Check Out Local Fishing Tournaments

By Andy Whitcomb

Feb 13, 2017

There are many types of fishing tournaments. If you enjoy fishing competition, a brief search should reveal one near you.

There are many reasons to fish. Stress release, fun, or the challenge, are some of the most popular reasons. Some anglers even enjoy a fishing competition.

There are hundreds of fishing tournaments organized all around the country. To find the best fishing tournaments near you, start with a search on the internet by region, method, or species. Even the smallest local fishing tournaments may have a web site where they list rules, sponsors, and such. Also watch for ads in your local newspaper or post the question on social media.

In many fishing tournaments, anglers compete while on a boat. This is a simple way to keep anglers confined to the same fishing area. But you don’t always have to own a 70 mph bass boat. There are local fishing tournaments for all kinds of watercrafts such as kayaks, johnboats, even float tubes.

Bass fishing tournaments are highly popular but you may also find tournaments for crappie, walleye, or trout. The Field and Stream Catfish Classic is a huge yearly event near Pittsburgh, PA. Most anglers race to their spots in heavy aluminum river boats but contests also can fish from shore here.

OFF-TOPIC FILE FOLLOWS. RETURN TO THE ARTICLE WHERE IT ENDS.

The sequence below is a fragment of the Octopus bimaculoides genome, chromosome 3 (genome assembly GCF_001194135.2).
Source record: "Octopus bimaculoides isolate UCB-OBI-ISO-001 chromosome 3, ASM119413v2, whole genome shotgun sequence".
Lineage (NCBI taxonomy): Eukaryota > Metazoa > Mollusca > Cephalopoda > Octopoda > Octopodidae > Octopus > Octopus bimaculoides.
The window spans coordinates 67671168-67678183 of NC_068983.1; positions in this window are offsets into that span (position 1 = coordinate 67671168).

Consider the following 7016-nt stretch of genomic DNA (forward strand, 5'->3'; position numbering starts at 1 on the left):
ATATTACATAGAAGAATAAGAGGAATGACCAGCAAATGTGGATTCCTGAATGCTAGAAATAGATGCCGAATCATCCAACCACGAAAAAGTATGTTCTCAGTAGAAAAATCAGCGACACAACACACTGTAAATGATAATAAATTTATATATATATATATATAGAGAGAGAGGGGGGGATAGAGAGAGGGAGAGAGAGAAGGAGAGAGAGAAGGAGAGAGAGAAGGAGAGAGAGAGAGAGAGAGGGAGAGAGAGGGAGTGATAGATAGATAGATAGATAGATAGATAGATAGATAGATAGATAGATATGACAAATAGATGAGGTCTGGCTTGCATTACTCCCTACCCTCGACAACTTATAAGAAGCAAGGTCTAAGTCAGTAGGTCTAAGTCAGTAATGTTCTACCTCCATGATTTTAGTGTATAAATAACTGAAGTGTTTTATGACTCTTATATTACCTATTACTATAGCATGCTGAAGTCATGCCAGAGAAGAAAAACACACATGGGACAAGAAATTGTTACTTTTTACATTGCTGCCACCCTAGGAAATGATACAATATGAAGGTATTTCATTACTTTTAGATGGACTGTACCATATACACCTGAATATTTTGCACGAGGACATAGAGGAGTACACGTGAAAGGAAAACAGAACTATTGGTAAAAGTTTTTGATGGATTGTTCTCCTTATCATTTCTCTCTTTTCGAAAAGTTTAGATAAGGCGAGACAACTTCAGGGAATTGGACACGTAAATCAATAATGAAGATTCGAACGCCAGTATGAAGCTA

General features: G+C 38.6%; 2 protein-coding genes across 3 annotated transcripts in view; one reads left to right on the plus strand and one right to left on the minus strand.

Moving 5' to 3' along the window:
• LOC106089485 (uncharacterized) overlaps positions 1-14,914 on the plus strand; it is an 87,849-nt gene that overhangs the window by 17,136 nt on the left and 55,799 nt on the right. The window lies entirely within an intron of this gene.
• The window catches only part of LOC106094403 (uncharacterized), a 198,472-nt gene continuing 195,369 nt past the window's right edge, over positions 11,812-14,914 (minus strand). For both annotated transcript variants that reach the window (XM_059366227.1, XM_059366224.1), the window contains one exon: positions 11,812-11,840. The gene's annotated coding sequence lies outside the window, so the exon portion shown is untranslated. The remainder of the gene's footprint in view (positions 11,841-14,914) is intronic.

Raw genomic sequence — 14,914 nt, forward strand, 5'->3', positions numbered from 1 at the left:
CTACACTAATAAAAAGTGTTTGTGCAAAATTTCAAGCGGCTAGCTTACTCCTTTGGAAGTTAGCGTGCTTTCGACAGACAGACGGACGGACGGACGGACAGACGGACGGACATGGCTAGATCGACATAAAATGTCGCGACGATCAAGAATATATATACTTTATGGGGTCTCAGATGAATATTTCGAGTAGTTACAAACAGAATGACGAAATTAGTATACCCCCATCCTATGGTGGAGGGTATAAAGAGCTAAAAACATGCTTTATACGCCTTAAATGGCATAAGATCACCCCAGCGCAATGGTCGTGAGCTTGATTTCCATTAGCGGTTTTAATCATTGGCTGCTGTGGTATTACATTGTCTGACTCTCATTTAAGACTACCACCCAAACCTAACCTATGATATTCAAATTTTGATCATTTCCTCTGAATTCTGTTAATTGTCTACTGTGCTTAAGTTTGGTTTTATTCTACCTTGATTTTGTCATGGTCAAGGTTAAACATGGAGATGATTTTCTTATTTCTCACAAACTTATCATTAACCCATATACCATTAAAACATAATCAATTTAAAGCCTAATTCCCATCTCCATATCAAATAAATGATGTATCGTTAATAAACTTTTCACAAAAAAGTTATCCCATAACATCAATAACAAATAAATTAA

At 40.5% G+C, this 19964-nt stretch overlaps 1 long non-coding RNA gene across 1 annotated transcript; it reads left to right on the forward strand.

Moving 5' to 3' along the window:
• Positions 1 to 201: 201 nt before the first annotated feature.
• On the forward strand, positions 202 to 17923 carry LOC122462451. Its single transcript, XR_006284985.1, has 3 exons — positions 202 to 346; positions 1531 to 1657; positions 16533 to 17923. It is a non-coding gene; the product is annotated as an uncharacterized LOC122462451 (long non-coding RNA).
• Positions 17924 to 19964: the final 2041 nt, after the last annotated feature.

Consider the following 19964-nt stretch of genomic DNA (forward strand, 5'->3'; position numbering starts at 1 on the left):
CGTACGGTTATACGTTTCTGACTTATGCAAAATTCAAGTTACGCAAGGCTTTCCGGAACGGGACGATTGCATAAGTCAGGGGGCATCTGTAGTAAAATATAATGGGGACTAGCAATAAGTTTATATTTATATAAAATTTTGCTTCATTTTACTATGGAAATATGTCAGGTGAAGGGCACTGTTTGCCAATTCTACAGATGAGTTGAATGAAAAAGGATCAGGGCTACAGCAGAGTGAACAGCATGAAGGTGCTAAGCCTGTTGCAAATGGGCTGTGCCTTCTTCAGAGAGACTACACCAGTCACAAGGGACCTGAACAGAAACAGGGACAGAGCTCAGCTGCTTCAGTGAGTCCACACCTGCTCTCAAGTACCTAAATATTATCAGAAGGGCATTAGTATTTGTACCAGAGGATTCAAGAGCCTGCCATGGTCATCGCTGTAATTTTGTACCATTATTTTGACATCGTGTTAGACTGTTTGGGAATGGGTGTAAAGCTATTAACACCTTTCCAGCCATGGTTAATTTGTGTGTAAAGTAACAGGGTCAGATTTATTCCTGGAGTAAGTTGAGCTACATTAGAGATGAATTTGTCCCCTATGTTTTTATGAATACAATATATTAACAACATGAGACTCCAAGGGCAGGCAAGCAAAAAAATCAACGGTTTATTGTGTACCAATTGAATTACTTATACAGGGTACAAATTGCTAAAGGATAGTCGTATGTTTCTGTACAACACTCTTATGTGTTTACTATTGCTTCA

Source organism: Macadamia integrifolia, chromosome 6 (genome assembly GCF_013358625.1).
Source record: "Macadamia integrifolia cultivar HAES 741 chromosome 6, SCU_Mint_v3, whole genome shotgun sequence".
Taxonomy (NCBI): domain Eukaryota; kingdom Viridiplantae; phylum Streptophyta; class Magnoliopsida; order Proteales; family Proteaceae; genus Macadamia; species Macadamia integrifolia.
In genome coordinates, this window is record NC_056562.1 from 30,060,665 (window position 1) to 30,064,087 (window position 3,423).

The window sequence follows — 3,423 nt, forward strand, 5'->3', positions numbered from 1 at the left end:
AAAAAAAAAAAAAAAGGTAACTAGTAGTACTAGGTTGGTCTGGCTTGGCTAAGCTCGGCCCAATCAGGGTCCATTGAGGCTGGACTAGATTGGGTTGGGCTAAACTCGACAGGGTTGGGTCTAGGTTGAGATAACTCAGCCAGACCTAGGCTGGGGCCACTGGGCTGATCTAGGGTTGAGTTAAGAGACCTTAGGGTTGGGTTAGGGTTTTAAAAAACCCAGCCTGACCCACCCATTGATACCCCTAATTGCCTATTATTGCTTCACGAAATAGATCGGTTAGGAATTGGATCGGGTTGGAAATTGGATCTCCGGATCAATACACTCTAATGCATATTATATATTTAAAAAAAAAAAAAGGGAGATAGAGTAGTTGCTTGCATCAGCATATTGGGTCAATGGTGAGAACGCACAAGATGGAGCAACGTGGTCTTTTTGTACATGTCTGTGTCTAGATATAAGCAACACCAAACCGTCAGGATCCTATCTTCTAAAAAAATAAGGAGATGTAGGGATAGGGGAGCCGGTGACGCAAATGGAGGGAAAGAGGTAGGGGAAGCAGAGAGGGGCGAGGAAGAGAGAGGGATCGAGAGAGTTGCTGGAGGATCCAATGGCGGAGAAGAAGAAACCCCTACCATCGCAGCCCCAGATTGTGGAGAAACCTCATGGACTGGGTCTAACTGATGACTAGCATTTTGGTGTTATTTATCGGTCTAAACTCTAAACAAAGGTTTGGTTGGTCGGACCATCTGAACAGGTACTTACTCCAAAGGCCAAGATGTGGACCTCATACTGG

Most tournaments support catch and release. Bass and catfish tournament anglers usually have boats with live wells so that the fish can be weighed and then quickly returned to the water. The Kayak Anglers Fishing Club uses a format where fish are photographed with a digital camera on a measuring board, along with the date and angler id number. Fish are then released immediately and the winner determined by achieving a maximum total length.

If you are interested in a local fishing tournament, attend a weigh in or a local bass club meeting to make sure it is the best fit for you. Some tournament money also supports other causes such as conservation efforts or charities. Whatever the best fishing tournament is near you, you’ll have to have a valid fishing license and boat registration.

Andy Whitcomb
Andy Whitcomb
Andy is an outdoor writer ( and stressed-out Dad has contributed over 380 blogs to since 2011. Born in Florida, but raised on banks of Oklahoma farm ponds, he now chases pike, smallmouth bass, and steelhead in Pennsylvania. After earning a B.S. in Zoology from OSU, he worked in fish hatcheries and as a fisheries research technician at OSU, Iowa State, and Michigan State.